card for business. I use a debit card for personal, and I have one personal credit
card. I've run my entire financial life with essentially one debit card and one
I teach not only how to get out of debt, but making sure
when you have a credit card that you do all the right things to use them
responsibly, that you pay them automatically, that you always pay at least the minimum
payment but ideally you pay twice the minimum payment.
The problem is not using the credit card. The problem is borrowing
the money that you can't afford to pay off every month.
did you get started in this field?
Bach: I grew up
in this field, for better or for worse. I started going to investment seminars
at the age of seven because my father was a financial adviser who taught financial
classes. By the time I was 12 years old, I was teaching my parents' friends how
to invest. After I got out of college, I went into business with [my father]
and started teaching investment seminars for women.
I was one of the youngest senior vice presidents at Morgan
Stanley. I was there for nearly a decade and managed hundreds of millions of
dollars for average Americans who make $50,000, $60,000, $70,000 a year.
First I wrote "Smart Women Finish Rich." Then I wrote "Smart Couples Finish Rich." In that
time, I created seminars and had other people teach them across the country.
From there, I made decision to retire from Morgan Stanley in 2001. Now I just
completed my 12th book. I
have 7 million books out now. "Debt Free for Life" is our 11th
consecutive best-selling book.
surprises you most about people and money?
Bach: My core
single biggest message that I have shared since day one is that the secret to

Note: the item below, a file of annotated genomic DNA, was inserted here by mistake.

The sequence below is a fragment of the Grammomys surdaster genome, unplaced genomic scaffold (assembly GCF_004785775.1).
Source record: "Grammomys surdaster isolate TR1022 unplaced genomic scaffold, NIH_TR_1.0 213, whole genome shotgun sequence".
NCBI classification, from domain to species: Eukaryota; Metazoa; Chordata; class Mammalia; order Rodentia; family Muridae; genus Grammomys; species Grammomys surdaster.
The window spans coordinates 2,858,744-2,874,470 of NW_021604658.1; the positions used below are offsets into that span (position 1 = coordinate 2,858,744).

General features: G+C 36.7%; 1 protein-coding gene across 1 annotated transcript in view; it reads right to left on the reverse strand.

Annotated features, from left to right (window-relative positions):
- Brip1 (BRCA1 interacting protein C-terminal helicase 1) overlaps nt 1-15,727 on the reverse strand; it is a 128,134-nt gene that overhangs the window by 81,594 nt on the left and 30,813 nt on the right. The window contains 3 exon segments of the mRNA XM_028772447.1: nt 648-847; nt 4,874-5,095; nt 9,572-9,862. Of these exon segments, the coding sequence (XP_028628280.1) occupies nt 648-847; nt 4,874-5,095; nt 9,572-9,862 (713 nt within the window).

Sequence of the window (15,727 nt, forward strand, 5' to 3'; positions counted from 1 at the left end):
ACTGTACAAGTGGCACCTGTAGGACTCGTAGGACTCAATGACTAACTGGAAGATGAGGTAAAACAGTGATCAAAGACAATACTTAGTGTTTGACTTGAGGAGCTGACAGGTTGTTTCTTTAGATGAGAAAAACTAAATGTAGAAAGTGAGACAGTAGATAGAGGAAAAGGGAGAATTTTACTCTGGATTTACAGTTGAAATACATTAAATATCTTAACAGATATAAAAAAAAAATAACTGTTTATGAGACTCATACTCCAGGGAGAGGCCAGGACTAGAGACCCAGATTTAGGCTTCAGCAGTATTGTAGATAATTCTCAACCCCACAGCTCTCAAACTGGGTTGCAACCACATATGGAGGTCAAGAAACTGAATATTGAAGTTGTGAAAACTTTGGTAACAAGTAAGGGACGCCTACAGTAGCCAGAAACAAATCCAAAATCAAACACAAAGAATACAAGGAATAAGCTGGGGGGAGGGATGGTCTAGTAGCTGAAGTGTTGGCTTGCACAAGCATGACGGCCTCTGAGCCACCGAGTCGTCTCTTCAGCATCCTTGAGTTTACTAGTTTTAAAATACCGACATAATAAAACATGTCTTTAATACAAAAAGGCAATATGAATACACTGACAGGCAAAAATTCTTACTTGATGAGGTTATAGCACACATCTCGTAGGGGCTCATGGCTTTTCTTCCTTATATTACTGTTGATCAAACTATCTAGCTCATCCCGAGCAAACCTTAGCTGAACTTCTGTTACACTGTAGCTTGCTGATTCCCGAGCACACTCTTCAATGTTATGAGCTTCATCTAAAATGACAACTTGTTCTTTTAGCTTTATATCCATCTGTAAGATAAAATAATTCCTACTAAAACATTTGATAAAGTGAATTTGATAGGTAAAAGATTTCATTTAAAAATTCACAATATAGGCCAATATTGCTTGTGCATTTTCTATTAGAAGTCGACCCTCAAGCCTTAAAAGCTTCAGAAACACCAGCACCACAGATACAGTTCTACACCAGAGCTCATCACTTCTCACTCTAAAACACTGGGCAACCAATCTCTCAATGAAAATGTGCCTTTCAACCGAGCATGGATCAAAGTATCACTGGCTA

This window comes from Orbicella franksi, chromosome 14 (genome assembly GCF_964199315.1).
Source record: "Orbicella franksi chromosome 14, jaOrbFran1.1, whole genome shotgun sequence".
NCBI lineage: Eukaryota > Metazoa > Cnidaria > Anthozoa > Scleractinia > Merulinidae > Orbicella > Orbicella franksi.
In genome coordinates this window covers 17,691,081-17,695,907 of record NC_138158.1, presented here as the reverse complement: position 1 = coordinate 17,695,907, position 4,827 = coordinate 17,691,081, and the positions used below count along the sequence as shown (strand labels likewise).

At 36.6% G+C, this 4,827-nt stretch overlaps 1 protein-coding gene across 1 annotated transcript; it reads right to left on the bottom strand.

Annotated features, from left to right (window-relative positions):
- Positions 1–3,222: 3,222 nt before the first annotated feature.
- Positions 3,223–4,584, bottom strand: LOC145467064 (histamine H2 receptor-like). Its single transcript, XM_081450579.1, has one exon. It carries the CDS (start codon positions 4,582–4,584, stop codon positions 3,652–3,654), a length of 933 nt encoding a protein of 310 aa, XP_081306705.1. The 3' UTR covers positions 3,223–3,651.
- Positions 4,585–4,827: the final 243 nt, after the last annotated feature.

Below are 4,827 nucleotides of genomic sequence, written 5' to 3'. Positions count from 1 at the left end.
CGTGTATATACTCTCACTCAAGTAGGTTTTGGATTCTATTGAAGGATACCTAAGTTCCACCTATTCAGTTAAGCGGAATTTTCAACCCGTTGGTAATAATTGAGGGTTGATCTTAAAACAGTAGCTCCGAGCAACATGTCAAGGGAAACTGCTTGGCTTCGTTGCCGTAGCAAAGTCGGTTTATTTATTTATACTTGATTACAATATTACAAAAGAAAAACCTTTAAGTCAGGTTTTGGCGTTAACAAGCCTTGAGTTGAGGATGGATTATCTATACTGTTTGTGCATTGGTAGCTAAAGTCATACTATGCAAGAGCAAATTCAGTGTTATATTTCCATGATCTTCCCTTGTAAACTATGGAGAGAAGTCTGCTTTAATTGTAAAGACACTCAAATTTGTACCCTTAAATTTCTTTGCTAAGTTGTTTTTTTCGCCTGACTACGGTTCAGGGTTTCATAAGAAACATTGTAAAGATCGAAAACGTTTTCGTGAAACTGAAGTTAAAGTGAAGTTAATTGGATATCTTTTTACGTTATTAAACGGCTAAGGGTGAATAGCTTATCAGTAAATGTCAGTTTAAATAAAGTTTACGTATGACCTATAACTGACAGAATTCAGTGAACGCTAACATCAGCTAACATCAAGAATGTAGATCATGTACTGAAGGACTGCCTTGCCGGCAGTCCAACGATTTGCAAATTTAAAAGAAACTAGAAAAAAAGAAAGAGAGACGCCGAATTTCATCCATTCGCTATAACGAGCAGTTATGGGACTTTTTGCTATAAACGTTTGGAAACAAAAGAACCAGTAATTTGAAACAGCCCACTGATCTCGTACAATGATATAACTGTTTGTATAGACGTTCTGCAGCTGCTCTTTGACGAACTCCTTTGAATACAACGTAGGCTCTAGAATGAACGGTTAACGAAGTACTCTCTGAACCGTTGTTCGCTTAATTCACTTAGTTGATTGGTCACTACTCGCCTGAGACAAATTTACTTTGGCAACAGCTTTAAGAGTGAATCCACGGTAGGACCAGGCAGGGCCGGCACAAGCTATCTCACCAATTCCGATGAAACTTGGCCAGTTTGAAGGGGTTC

building wealth is to pay yourself first, and the only way to build your wealth
is to pay yourself first automatically.
What surprises me to this day is that people who understand
what pay yourself means don't do it. I would like to think the people who
follow me are doing it, because we hear all their success stories. The message
hasn't changed for 20 years. I'm just surprised when I meet people and they're
in their 40s and 50s and 60s, and they haven't started saving yet.
It surprises me that when I'm teaching things, it's brand
new information. I think what's unfortunate is that we still don't have a
natural curriculum in the school system on basic financial learning. To me,
basic financial planning should taught in school. Just like science and math,
we should be teaching kids in schools basic financial planning principles.
See related: Consumer credit card debt falls further in November, Poll: Two out of five parents giving adult children bailouts, 4 finance experts -- and parents -- talk teens and money, How different cultures handle credit cards, When a parents 'favor' can ruin your credit
Published: January 31, 2011